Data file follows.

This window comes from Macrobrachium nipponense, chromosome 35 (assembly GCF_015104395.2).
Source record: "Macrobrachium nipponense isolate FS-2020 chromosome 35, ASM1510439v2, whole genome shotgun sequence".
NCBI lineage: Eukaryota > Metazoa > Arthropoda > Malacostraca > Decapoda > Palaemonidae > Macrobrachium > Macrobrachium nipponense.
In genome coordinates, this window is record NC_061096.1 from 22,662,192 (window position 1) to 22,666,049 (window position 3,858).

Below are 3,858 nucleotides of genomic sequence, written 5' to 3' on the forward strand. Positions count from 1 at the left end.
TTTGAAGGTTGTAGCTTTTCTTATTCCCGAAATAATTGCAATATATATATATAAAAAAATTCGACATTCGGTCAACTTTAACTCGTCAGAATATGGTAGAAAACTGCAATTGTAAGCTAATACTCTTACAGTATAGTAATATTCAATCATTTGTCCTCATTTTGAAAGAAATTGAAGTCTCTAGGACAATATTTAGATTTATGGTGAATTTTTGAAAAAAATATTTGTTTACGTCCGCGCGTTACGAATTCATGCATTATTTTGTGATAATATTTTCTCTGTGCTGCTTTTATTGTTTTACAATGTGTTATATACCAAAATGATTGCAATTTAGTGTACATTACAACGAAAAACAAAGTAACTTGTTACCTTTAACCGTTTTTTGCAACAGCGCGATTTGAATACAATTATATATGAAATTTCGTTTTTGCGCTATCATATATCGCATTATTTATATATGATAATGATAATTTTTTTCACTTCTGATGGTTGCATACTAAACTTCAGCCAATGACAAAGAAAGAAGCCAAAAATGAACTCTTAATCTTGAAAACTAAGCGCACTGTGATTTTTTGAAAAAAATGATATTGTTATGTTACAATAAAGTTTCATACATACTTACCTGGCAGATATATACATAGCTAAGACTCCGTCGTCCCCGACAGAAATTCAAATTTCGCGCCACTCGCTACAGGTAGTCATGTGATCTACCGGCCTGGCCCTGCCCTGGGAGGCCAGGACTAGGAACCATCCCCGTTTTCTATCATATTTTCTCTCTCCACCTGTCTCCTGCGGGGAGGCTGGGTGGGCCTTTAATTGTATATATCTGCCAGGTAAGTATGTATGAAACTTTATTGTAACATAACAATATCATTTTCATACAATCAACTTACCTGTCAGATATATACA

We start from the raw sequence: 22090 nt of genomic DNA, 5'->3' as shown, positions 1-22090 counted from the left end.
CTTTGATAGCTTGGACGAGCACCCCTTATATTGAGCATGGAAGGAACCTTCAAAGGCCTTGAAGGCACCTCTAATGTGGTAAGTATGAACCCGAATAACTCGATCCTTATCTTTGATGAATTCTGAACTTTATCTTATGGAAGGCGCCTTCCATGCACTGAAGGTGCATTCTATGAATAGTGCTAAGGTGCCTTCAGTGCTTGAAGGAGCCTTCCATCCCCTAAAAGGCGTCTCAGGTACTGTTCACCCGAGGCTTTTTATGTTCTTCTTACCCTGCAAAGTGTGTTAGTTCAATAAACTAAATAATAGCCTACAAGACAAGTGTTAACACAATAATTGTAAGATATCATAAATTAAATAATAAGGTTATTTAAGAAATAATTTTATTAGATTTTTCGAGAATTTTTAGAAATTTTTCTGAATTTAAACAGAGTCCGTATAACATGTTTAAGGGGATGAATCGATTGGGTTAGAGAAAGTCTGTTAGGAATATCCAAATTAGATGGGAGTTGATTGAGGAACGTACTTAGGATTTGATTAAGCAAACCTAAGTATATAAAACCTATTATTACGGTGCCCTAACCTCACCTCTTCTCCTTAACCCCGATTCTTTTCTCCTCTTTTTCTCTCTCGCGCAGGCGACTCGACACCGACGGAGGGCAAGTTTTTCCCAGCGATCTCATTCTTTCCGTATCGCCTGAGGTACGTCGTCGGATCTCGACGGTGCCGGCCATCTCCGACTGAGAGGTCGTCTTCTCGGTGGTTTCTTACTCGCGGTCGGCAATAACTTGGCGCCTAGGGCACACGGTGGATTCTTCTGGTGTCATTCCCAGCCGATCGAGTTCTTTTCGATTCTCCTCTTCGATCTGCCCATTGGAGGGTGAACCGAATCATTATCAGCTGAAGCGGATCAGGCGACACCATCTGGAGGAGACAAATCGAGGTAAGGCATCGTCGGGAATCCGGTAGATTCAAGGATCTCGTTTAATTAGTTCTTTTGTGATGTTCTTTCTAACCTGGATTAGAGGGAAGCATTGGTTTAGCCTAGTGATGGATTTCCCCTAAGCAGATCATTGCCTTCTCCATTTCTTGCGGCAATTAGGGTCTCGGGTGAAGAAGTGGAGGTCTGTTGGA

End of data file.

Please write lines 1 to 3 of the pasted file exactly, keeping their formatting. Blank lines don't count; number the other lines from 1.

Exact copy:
This window comes from Macrobrachium nipponense, chromosome 35 (assembly GCF_015104395.2).
Source record: "Macrobrachium nipponense isolate FS-2020 chromosome 35, ASM1510439v2, whole genome shotgun sequence".
NCBI lineage: Eukaryota > Metazoa > Arthropoda > Malacostraca > Decapoda > Palaemonidae > Macrobrachium > Macrobrachium nipponense.